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“Take five pebbles from one pit and drop one each into the other pits on the board,” says a staff from Kreeda, the Chennai-based organisation that’s into reviving traditional Indian games, as I settle myself for a game of pallankuzhi. The rules are simple First, each of the 14 pits on the board are filled with five pebbles each. Each player has to scoop them out and release one each into subsequent pits, and keep at it until they encounter an empty pit. “That’s when you collect the stones in it and keep them for yourself. Whoever gets the most is the winner; you have to do it real fast,” says the staff, before giving a quick demonstration.

In the past, the game, which is based on the concept of ‘sowing and harvesting’, was played using tamarind seeds, roadside pebbles or cowry shells. Today, if you order a set online, you might be unwrapping a neatly-packaged cardboard box, complete with a board made of highly-compressed waste wood, carefully-selected pure white pebbles, and an elaborate list of rules. The revival of traditional games is in full swing, with games of our grandmothers’ times — parama padam (snakes and ladders), aadu puli aattam (goat and lion game), dahdi (similar to tic tac toe), goli (a game of marbles), pambaram (tops), gilli danda (the stick and peg game), chathurvimshathi koshtaka (a battlefield game in 24 squares) to mention a few — now available at a single click, thanks to the revamped website of Kreeda, and a relatively new company called Pachisi, also based in Chennai.

The games stemmed from the need to keep oneself occupied. Hence, most of them are low maintenance, and easily accessible. Take, for instance, seven stones, which requires one to place a stack of stones one above the other, and then aim another stone at it to collapse the pile, or aadu puli aattam, which can be played by drawing a quick pattern on the floor with chalk and picking a couple of seeds, or shells, as coins. “It depended on one’s lifestyle. Those living by the coast found it comfortable to draw patterns on the sand and use shells, and others used what was available — like seeds, coconut shells and so on,” says G.S. Sreeranjini, who runs Kavade, an organisation which retails traditional Indian games and runs a gaming arena for traditional games in Bangalore. “It’s an irony that I run a store for board games, given the games do not require a board. They can be played wherever and whenever. It’s we who modified it, and gave it a look that is accepted today,” she says.

Also, the materials used largely depended on the strata of society one belonged to. Kings used brass dice and boards, whereas peasants used everyday materials, chips in Neha Murthy, founder of Pachisi, which makes board games that double up as table mats and framed showpieces.

There is elaborate mention about it in A Book of Historic Board Games by Damian Gareth Walker, and a documentation by Irving Finkel, says Neha, who uses the texts for her research. Unlike today, the games were not restricted to children; it was applicable to all. Remember the game of dice between Yudhisthir and Shakuni in the Mahabharata?

Despite a strong mention about communities gathering to play games, and temple floor patterns standing as proof for the same, there is a tendency to ignore games while talking about Indian heritage. “Games form an important part in understanding our culture. There is a great interlink between life and games,” says Vinita Siddhartha, founder of Kreeda, who has spent 15 years researching on Indian games. And that is why, like the Shakespearean plays, these games hold much relevance even today.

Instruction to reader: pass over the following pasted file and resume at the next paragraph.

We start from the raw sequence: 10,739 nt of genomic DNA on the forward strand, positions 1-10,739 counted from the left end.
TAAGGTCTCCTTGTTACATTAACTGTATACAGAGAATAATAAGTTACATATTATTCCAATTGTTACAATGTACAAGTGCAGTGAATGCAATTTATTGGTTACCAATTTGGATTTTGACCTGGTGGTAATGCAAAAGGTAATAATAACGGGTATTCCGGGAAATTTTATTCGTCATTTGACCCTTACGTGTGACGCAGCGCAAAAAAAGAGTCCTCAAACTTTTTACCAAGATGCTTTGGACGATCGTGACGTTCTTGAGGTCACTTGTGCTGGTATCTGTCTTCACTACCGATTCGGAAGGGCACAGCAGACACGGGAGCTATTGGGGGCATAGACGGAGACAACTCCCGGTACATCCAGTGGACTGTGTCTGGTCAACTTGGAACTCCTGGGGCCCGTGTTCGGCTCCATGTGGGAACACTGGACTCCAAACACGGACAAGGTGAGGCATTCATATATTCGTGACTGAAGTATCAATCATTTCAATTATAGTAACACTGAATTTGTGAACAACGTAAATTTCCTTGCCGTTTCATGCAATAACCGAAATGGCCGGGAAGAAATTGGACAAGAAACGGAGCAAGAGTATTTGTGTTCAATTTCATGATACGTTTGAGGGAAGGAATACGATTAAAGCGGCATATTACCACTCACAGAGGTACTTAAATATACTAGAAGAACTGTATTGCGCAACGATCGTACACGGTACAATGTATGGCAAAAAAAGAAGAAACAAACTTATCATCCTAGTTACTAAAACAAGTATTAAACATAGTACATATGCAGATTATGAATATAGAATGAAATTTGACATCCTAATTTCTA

Parama padam or snakes and ladders teaches one how to accept defeat courageously and success humbly; dhayam, in which a player is likely to get thrown out midway, teaches one to start patiently from scratch and work towards the goal; seven stones is all about our capacity to destroy and create; nondi or hopscotch teaches one resilience to reach the goal despite challenges; and pachakuthira (leapfrog) , in which one player has to jump over another who stands bent, drives home the point of humility, sacrifice and the importance of helping others to make progress, she explains.

Vinita has been talking about these in schools, orphanages and even old age homes, for team building, goal setting and decision making. In response, there is a general increase in the interest to learn, she says. Today, Kreeda gets around 200 orders a month, and plans to kickstart courier options worldwide, especially to cater to NRIs. Meanwhile, Kavade is seeing an all-time high of customers in the age group of 13 to 18 at their gaming zone. “While older citizens and really young ones always came forward, I am surprised to see so many teenagers spending time playing pagade, chowka bara, nava kankari in the age of Pokemon Go,” says Sreeranjini.


Tamarind seeds

Heap a bunch of tamarind seeds. Blow at it. If all of them are separated from each other, it’s a win, else, the challenge is to pick one from above the other without the slightest movement.

Seven stones

One team has to place seven stones in a pile, and one person from the other team gets three attempts to knock it off. Once the stones fall, the first team needs to pile it up. Meanwhile, the other team should attempt to hit the members of the first team below the knee to win.


All this requires is a piece of chalk to draw a grid. The aim is to capture the maximum number of squares in the grid by hopping in a specific pattern, but all the while making sure that the feet don’t touch the lines.

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Printable version | Mar 8, 2021 6:57:52 AM |

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